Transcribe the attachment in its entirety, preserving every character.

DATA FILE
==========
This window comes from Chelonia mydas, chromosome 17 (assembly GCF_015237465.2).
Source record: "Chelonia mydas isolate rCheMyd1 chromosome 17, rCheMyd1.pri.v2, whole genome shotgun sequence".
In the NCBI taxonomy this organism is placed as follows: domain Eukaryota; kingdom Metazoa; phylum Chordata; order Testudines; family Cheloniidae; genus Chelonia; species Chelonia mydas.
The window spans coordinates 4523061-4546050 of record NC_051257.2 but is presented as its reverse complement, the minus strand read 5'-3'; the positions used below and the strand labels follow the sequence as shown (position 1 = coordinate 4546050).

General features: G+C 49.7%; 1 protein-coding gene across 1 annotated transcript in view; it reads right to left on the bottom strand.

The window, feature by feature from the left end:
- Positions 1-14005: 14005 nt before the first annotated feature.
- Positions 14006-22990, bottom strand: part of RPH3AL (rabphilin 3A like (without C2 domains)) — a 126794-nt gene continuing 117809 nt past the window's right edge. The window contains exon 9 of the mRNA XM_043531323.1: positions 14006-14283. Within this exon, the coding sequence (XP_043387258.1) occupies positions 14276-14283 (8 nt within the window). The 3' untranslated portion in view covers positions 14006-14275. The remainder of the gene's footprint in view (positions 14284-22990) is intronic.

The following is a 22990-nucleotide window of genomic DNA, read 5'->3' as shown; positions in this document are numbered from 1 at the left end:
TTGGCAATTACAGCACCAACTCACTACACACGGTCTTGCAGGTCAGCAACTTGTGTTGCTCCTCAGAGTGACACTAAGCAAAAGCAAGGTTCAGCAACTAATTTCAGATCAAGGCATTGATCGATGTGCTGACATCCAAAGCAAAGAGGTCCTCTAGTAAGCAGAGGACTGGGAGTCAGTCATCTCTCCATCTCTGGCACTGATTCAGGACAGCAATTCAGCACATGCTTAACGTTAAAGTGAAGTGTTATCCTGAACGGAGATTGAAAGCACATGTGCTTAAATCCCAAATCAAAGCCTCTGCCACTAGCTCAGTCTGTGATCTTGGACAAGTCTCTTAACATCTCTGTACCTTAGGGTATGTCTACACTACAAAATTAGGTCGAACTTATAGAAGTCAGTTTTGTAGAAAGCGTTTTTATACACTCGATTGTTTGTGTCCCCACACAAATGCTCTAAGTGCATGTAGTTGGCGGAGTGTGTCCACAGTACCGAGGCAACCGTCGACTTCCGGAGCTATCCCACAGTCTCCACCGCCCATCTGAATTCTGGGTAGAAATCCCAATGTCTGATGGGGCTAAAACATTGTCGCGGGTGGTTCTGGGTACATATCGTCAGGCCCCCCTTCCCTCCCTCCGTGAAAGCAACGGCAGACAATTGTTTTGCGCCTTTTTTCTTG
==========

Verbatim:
This window comes from Chelonia mydas, chromosome 17 (assembly GCF_015237465.2).
Source record: "Chelonia mydas isolate rCheMyd1 chromosome 17, rCheMyd1.pri.v2, whole genome shotgun sequence".
In the NCBI taxonomy this organism is placed as follows: domain Eukaryota; kingdom Metazoa; phylum Chordata; order Testudines; family Cheloniidae; genus Chelonia; species Chelonia mydas.
The window spans coordinates 4523061-4546050 of record NC_051257.2 but is presented as its reverse complement, the minus strand read 5'-3'; the positions used below and the strand labels follow the sequence as shown (position 1 = coordinate 4546050).

General features: G+C 49.7%; 1 protein-coding gene across 1 annotated transcript in view; it reads right to left on the bottom strand.

The window, feature by feature from the left end:
- Positions 1-14005: 14005 nt before the first annotated feature.
- Positions 14006-22990, bottom strand: part of RPH3AL (rabphilin 3A like (without C2 domains)) — a 126794-nt gene continuing 117809 nt past the window's right edge. The window contains exon 9 of the mRNA XM_043531323.1: positions 14006-14283. Within this exon, the coding sequence (XP_043387258.1) occupies positions 14276-14283 (8 nt within the window). The 3' untranslated portion in view covers positions 14006-14275. The remainder of the gene's footprint in view (positions 14284-22990) is intronic.

The following is a 22990-nucleotide window of genomic DNA, read 5'->3' as shown; positions in this document are numbered from 1 at the left end:
TTGGCAATTACAGCACCAACTCACTACACACGGTCTTGCAGGTCAGCAACTTGTGTTGCTCCTCAGAGTGACACTAAGCAAAAGCAAGGTTCAGCAACTAATTTCAGATCAAGGCATTGATCGATGTGCTGACATCCAAAGCAAAGAGGTCCTCTAGTAAGCAGAGGACTGGGAGTCAGTCATCTCTCCATCTCTGGCACTGATTCAGGACAGCAATTCAGCACATGCTTAACGTTAAAGTGAAGTGTTATCCTGAACGGAGATTGAAAGCACATGTGCTTAAATCCCAAATCAAAGCCTCTGCCACTAGCTCAGTCTGTGATCTTGGACAAGTCTCTTAACATCTCTGTACCTTAGGGTATGTCTACACTACAAAATTAGGTCGAACTTATAGAAGTCAGTTTTGTAGAAAGCGTTTTTATACACTCGATTGTTTGTGTCCCCACACAAATGCTCTAAGTGCATGTAGTTGGCGGAGTGTGTCCACAGTACCGAGGCAACCGTCGACTTCCGGAGCTATCCCACAGTCTCCACCGCCCATCTGAATTCTGGGTAGAAATCCCAATGTCTGATGGGGCTAAAACATTGTCGCGGGTGGTTCTGGGTACATATCGTCAGGCCCCCCTTCCCTCCCTCCGTGAAAGCAACGGCAGACAATTGTTTTGCGCCTTTTTTCTTG